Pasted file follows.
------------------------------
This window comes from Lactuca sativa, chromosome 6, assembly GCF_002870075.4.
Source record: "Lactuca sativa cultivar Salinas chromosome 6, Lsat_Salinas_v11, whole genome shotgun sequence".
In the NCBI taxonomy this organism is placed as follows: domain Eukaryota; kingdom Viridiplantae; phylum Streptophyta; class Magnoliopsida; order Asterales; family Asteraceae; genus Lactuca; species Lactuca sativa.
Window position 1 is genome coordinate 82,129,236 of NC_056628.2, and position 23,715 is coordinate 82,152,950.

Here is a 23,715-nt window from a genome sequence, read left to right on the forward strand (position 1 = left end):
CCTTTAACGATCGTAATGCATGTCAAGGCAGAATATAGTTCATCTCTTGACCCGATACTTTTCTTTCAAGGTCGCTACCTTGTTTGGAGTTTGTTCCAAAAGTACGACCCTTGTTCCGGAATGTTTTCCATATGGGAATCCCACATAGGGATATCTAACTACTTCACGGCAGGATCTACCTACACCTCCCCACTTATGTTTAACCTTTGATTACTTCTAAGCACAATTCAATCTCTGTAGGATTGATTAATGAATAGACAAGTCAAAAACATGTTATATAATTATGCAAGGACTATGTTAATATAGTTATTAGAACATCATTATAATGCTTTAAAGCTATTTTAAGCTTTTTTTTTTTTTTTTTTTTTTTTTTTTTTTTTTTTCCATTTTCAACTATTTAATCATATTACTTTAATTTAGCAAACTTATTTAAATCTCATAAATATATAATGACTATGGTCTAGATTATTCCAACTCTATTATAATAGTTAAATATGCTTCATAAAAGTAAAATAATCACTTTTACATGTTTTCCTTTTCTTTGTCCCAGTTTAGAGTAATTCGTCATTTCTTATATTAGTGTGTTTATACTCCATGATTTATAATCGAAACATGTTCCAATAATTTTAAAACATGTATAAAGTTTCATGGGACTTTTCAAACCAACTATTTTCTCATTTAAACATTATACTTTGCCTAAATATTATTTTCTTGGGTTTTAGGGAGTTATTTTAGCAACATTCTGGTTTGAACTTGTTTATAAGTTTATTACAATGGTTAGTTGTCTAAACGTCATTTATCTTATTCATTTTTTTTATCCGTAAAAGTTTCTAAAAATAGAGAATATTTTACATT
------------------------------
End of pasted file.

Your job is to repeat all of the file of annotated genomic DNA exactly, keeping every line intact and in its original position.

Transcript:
This window comes from Lactuca sativa, chromosome 6, assembly GCF_002870075.4.
Source record: "Lactuca sativa cultivar Salinas chromosome 6, Lsat_Salinas_v11, whole genome shotgun sequence".
In the NCBI taxonomy this organism is placed as follows: domain Eukaryota; kingdom Viridiplantae; phylum Streptophyta; class Magnoliopsida; order Asterales; family Asteraceae; genus Lactuca; species Lactuca sativa.
Window position 1 is genome coordinate 82,129,236 of NC_056628.2, and position 23,715 is coordinate 82,152,950.

Here is a 23,715-nt window from a genome sequence, read left to right on the forward strand (position 1 = left end):
CCTTTAACGATCGTAATGCATGTCAAGGCAGAATATAGTTCATCTCTTGACCCGATACTTTTCTTTCAAGGTCGCTACCTTGTTTGGAGTTTGTTCCAAAAGTACGACCCTTGTTCCGGAATGTTTTCCATATGGGAATCCCACATAGGGATATCTAACTACTTCACGGCAGGATCTACCTACACCTCCCCACTTATGTTTAACCTTTGATTACTTCTAAGCACAATTCAATCTCTGTAGGATTGATTAATGAATAGACAAGTCAAAAACATGTTATATAATTATGCAAGGACTATGTTAATATAGTTATTAGAACATCATTATAATGCTTTAAAGCTATTTTAAGCTTTTTTTTTTTTTTTTTTTTTTTTTTTTTTTTTTTTCCATTTTCAACTATTTAATCATATTACTTTAATTTAGCAAACTTATTTAAATCTCATAAATATATAATGACTATGGTCTAGATTATTCCAACTCTATTATAATAGTTAAATATGCTTCATAAAAGTAAAATAATCACTTTTACATGTTTTCCTTTTCTTTGTCCCAGTTTAGAGTAATTCGTCATTTCTTATATTAGTGTGTTTATACTCCATGATTTATAATCGAAACATGTTCCAATAATTTTAAAACATGTATAAAGTTTCATGGGACTTTTCAAACCAACTATTTTCTCATTTAAACATTATACTTTGCCTAAATATTATTTTCTTGGGTTTTAGGGAGTTATTTTAGCAACATTCTGGTTTGAACTTGTTTATAAGTTTATTACAATGGTTAGTTGTCTAAACGTCATTTATCTTATTCATTTTTTTTATCCGTAAAAGTTTCTAAAAATAGAGAATATTTTACATT